What’s the first thought that comes to mind when you think of Botox? For me, it’s totally cosmetic. I think of a lovely, wrinkle-free forehead that is smooth as a baby’s bum. A forehead that defies age, stress, kids, anxiety and all the other stuff that helps those little lines have their way with your face.
I have never had Botox, but as an almost 37-year-old woman, I can’t yet say whether I’d rule it out in the future. The more I look at my face, the more I see those fine lines aren’t actually so fine anymore; they’re getting deeper and more prominent every day. I’m torn between the idea of ageing ‘gracefully’ and just owning those wrinkles. I don’t like the ‘frozen’ look, but a bit of an iron-out? We’ll see.
It’s not just the vain among us who can reap the benefits of the not-so-humble Botox though, it’s now used for so many medical conditions I had NO idea about. Monty has had her head injected with it to try and combat the chronic migraines she gets in a hope to ease their severity and frequency. It can also be used to assist with the reduction of excessive sweating (a jab right into the sweat glands. Ouch), urinary incontinence, muscle spasms related to conditions such as MS, a treatment for Bell’s Palsy and to correct a ‘squint’, or cross-eyes. Oh my God, imagine Botox IN THE EYEBALLS.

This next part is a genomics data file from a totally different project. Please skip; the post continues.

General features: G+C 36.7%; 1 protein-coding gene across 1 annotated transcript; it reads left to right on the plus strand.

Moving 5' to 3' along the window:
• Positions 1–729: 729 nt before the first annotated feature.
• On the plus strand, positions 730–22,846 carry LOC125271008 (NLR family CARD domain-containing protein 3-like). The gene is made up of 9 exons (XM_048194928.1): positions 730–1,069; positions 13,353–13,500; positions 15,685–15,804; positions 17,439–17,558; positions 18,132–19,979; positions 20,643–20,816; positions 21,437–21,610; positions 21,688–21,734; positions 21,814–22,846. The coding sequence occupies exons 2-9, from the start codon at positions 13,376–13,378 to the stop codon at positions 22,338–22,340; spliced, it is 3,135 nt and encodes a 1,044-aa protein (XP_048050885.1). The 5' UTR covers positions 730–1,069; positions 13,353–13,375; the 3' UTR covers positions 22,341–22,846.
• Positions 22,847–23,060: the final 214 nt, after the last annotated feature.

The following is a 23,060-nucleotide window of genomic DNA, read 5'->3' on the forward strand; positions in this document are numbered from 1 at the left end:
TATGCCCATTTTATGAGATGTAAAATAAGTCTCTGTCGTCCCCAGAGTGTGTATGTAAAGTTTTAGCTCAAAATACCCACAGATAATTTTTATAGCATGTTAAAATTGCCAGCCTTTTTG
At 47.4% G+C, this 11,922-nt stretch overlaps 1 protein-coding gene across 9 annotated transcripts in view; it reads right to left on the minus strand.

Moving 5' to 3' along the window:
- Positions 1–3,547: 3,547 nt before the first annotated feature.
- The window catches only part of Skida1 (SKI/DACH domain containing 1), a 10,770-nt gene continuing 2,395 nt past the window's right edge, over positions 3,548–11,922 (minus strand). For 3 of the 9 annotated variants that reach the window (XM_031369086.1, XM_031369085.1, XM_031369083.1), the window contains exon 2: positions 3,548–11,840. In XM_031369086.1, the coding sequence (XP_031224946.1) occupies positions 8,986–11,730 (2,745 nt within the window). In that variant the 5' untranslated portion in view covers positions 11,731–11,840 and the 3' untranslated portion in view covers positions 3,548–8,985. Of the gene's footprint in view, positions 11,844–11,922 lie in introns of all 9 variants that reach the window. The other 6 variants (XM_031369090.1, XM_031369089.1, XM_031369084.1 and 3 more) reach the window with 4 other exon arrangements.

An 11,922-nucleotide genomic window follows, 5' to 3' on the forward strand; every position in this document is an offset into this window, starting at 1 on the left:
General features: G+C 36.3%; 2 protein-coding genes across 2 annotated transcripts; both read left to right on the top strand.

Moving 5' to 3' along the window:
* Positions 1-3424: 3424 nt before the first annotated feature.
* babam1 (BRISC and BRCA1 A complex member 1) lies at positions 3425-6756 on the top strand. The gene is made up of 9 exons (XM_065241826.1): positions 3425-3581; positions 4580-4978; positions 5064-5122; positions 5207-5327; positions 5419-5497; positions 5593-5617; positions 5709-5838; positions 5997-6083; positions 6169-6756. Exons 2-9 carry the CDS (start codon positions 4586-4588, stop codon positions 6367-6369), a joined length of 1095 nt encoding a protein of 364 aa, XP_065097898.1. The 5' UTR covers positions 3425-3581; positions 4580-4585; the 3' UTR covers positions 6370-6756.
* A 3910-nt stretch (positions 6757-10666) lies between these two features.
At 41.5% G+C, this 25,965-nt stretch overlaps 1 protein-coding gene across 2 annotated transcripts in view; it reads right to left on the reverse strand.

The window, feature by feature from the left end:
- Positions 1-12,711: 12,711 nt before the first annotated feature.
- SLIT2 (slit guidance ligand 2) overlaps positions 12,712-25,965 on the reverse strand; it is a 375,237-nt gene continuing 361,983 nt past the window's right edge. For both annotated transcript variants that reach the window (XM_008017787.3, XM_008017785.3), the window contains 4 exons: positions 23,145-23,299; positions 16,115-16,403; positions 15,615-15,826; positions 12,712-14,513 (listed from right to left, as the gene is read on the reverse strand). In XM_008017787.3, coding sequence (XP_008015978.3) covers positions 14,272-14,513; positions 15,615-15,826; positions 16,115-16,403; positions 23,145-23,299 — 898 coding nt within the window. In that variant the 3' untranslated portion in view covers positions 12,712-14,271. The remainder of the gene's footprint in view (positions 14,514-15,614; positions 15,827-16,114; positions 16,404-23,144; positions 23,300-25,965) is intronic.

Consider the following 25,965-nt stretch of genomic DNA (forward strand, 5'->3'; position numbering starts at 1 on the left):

Apparently, it’s also useful for your vag. Say what? Yep, vaginal Botox is a thing and for some women, a very useful thing.
I recently read an article about a woman who used vaginal Botox to help cure a painful vaginal condition similar to vaginismus, which made not only sex, but any vaginal penetration incredibly painful. This included using tampons.
Her condition took a massive toll on her both mentally and physically, and also affected her romantic relationships. In a bid to help ease her ongoing pain, Botox was injected into her pelvic floor muscles (eeeek!) to relax them in addition to the use of creams, dilators, tablets and physio, which have all helped in making sex less painful. Like cosmetic Botox, it’s also an ongoing thing with injections required six-monthly.
So whether it’s to ease the pain of a chronic condition, or just to make you feel a bit more confident in your own skin, Botox seems to have its place. It may not be everyone’s cup of tea, but for some, it’s a serious game-changer. Now if they could only find a way of getting it in without those injections….
Here, Monts and Yumi Stynes chat about Botox…
Has Botox helped you with a medical condition?